Tesla's first full shipment of Model 3 electric sedans is being held at port in China. Recent reports by Chinese media outlets and Reuters suggest that Tesla's customs clearance has been suspended due to non-compliance with local regulatory requirements.
Reportedly, the General Administration of Customs (GAC) found that Tesla had failed to affix Chinese labels to brake fluid tanks in the Model 3. The GAC also reportedly states that some vehicles were found to have mislabeled "real motor capacity.” Media outlet Caxin reports that Tesla cites a misconfiguration of its printers is to blame for the non-compliance.
Inspectors have reportedly been asked to "step up inspections" of other Tesla models and block clearances if similar problems are found to exist. In the interim, reports notes that Tesla has been instructed not to sell or use any Model 3s which have already been cleared by customs.
A source later told Reuters that Tesla has agreed to a remedy for the identified problems.
“This error resulted from misprinted labels on certain Model 3 vehicles." a Tesla spokesperson told The Drive in an email, "We have already reached a resolution with Chinese customs, and we are working closely with them to resume clearance procedures on these vehicles. Sales of Model 3 in the country are not impacted, and we continue to deliver Model 3 vehicles that have already been processed.”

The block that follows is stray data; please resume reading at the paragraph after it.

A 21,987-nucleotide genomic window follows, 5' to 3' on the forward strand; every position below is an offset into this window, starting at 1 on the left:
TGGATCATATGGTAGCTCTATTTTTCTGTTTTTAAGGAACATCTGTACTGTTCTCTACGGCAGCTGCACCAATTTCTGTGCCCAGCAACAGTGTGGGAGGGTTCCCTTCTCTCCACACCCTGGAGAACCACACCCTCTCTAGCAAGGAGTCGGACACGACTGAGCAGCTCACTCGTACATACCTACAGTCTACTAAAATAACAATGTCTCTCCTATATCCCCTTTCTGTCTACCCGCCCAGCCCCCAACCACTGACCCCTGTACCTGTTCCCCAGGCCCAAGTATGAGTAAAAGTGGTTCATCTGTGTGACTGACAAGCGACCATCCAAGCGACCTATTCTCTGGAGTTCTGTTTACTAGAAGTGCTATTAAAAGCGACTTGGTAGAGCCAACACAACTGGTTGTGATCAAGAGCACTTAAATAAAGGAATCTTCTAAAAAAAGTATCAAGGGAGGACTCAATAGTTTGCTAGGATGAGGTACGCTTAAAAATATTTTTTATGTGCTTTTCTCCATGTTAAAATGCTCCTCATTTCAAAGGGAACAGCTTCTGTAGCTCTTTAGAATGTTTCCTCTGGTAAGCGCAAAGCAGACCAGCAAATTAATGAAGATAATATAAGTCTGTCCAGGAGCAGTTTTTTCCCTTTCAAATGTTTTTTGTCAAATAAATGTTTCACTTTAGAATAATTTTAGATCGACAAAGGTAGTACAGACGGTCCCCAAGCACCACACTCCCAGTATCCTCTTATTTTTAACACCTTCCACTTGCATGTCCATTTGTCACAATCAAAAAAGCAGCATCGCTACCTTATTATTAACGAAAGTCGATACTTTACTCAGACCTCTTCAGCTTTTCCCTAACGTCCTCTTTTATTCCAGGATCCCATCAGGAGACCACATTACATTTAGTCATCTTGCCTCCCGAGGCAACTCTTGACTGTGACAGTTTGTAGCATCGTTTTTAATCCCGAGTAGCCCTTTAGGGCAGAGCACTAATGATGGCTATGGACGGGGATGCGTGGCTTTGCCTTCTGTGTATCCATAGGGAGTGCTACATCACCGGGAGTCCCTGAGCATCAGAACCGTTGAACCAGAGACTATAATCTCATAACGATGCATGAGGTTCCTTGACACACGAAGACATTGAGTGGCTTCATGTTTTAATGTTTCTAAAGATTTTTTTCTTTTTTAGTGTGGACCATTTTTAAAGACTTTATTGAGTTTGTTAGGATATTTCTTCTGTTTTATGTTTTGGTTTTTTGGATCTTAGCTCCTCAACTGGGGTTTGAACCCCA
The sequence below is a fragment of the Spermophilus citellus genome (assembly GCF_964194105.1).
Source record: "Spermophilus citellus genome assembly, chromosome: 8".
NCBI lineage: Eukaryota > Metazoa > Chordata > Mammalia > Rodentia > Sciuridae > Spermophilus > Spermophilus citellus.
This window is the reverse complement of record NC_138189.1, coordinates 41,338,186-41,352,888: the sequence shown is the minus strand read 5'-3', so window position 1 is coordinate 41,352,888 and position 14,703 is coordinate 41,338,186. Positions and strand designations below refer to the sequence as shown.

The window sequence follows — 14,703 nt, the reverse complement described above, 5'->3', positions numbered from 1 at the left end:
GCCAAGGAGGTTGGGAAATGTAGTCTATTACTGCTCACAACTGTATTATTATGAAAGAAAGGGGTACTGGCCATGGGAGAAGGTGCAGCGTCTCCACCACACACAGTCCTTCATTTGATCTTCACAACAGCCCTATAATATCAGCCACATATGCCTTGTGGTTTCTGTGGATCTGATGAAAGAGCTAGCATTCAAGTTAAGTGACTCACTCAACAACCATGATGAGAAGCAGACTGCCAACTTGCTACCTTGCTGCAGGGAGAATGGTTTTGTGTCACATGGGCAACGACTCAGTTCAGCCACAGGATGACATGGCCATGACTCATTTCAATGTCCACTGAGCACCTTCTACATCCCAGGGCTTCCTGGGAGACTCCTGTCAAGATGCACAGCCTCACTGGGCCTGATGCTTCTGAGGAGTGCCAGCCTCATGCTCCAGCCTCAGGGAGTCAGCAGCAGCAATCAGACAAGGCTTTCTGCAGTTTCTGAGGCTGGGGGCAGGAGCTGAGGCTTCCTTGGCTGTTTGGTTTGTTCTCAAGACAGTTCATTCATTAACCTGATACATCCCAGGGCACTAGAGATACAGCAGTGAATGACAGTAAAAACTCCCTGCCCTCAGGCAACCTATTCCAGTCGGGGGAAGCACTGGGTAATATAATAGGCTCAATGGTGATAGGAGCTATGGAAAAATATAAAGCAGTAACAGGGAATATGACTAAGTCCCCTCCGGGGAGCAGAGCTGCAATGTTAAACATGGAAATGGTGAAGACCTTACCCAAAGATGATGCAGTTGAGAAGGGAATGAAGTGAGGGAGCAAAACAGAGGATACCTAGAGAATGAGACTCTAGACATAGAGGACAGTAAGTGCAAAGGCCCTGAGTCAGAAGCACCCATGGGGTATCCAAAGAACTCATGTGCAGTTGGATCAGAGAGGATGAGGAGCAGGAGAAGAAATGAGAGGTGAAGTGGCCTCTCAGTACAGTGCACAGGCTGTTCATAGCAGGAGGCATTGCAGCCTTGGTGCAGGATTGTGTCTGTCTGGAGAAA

Presently, all Model 3s purchased around the world are manufactured at Tesla's assembly plant in Fremont, California and exported around the world to markets which Tesla serves. Tesla struck a deal with the Chinese government to become the first independent foreign-owned automaker in the People's Republic, allowing it to build Gigafactory Shanghai and manufacturer cars on Chinese soil without a Chinese-owned partner to oversee operations.
Tesla does not expect to begin production at its China facility until late 2019, meaning that it will import all of its vehicles into China until the assembly line is operational. CEO Elon Musk says that the automaker is loading up China with its Model 3s as fast as it possibly can while the window for low-tariff trade is still open.
A Model 3 in China starts at around $72,000 (499,000 Yuan).
"We get [the Model 3s] to China as fast as possible," said Musk on a quarterly earnings call in January. He later continued, "We don't what's going to happen with the trade negotiations. So that's very important to get those cars especially to China as soon as possible. We hope the trade negotiations go well, but it's not clear. But we need to get them there while there's sort of a de facto [...] truce on the tariff war. And the demand gen is really not one of the things we're thinking about."
Updated to reflect statement from Tesla on the matter.